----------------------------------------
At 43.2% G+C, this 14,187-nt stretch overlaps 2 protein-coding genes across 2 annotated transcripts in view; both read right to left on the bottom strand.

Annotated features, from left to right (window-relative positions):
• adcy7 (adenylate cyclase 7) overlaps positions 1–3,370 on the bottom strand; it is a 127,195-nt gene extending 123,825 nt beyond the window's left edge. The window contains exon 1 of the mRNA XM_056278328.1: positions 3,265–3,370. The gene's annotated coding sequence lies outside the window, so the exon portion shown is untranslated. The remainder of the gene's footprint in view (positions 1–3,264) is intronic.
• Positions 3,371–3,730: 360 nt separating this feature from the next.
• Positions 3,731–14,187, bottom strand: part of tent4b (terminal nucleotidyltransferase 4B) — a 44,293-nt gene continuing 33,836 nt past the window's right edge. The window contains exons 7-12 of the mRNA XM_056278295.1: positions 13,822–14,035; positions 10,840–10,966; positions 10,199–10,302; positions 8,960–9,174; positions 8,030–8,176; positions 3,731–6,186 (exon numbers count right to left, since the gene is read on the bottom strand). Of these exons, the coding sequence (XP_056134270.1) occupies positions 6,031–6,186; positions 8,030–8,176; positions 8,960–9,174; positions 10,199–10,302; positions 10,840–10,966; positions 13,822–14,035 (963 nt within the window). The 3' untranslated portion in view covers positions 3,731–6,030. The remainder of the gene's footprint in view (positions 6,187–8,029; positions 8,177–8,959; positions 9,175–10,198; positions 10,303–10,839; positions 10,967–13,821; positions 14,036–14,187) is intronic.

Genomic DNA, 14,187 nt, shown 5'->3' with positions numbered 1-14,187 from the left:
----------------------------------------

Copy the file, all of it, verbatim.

At 43.2% G+C, this 14,187-nt stretch overlaps 2 protein-coding genes across 2 annotated transcripts in view; both read right to left on the bottom strand.

Annotated features, from left to right (window-relative positions):
• adcy7 (adenylate cyclase 7) overlaps positions 1–3,370 on the bottom strand; it is a 127,195-nt gene extending 123,825 nt beyond the window's left edge. The window contains exon 1 of the mRNA XM_056278328.1: positions 3,265–3,370. The gene's annotated coding sequence lies outside the window, so the exon portion shown is untranslated. The remainder of the gene's footprint in view (positions 1–3,264) is intronic.
• Positions 3,371–3,730: 360 nt separating this feature from the next.
• Positions 3,731–14,187, bottom strand: part of tent4b (terminal nucleotidyltransferase 4B) — a 44,293-nt gene continuing 33,836 nt past the window's right edge. The window contains exons 7-12 of the mRNA XM_056278295.1: positions 13,822–14,035; positions 10,840–10,966; positions 10,199–10,302; positions 8,960–9,174; positions 8,030–8,176; positions 3,731–6,186 (exon numbers count right to left, since the gene is read on the bottom strand). Of these exons, the coding sequence (XP_056134270.1) occupies positions 6,031–6,186; positions 8,030–8,176; positions 8,960–9,174; positions 10,199–10,302; positions 10,840–10,966; positions 13,822–14,035 (963 nt within the window). The 3' untranslated portion in view covers positions 3,731–6,030. The remainder of the gene's footprint in view (positions 6,187–8,029; positions 8,177–8,959; positions 9,175–10,198; positions 10,303–10,839; positions 10,967–13,821; positions 14,036–14,187) is intronic.

Genomic DNA, 14,187 nt, shown 5'->3' with positions numbered 1-14,187 from the left: